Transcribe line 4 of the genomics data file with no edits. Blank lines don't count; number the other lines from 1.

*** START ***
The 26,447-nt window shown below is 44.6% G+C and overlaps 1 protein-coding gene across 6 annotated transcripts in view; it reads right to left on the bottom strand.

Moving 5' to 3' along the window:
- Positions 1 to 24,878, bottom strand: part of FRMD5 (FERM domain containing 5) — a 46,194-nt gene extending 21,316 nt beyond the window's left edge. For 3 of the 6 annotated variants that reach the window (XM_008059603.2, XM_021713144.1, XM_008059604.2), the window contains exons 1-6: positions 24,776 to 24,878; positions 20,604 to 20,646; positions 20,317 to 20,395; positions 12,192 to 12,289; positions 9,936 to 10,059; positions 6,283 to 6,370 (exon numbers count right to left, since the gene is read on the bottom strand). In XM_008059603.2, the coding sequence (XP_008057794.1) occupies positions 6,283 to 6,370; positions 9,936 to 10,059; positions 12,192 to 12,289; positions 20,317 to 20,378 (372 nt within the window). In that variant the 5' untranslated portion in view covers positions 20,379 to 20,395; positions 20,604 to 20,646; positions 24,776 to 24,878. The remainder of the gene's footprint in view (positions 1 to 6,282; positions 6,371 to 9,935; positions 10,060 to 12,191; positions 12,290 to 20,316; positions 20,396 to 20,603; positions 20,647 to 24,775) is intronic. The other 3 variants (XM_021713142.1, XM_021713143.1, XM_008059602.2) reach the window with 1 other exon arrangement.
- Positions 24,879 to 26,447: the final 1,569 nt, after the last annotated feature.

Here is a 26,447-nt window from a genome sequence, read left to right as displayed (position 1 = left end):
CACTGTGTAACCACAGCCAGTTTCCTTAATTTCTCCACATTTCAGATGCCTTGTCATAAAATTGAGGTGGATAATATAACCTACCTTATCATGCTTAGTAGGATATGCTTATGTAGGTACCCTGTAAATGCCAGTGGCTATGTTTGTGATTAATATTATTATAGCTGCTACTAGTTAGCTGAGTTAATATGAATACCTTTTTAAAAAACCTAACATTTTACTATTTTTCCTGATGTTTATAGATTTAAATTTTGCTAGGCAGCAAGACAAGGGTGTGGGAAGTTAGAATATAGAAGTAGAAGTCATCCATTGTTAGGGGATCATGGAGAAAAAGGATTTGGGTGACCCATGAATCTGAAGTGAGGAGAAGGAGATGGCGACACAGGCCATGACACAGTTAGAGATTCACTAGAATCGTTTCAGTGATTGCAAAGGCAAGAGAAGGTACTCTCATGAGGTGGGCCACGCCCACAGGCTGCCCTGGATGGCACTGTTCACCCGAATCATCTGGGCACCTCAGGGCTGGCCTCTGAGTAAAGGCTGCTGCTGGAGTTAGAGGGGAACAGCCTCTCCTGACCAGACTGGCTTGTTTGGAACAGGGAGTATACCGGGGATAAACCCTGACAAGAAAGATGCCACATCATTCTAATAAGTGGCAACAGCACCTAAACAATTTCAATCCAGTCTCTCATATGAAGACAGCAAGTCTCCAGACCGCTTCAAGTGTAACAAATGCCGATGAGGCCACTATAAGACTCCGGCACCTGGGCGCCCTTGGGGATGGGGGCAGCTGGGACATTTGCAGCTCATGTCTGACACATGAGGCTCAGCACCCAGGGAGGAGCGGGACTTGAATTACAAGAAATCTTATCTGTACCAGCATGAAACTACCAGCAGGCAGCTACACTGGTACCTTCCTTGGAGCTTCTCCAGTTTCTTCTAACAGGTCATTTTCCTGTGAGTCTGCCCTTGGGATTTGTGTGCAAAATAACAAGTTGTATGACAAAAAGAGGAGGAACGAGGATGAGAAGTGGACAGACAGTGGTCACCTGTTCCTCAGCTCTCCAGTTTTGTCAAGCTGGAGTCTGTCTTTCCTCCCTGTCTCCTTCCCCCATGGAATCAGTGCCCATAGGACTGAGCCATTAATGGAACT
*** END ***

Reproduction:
- Positions 24,879 to 26,447: the final 1,569 nt, after the last annotated feature.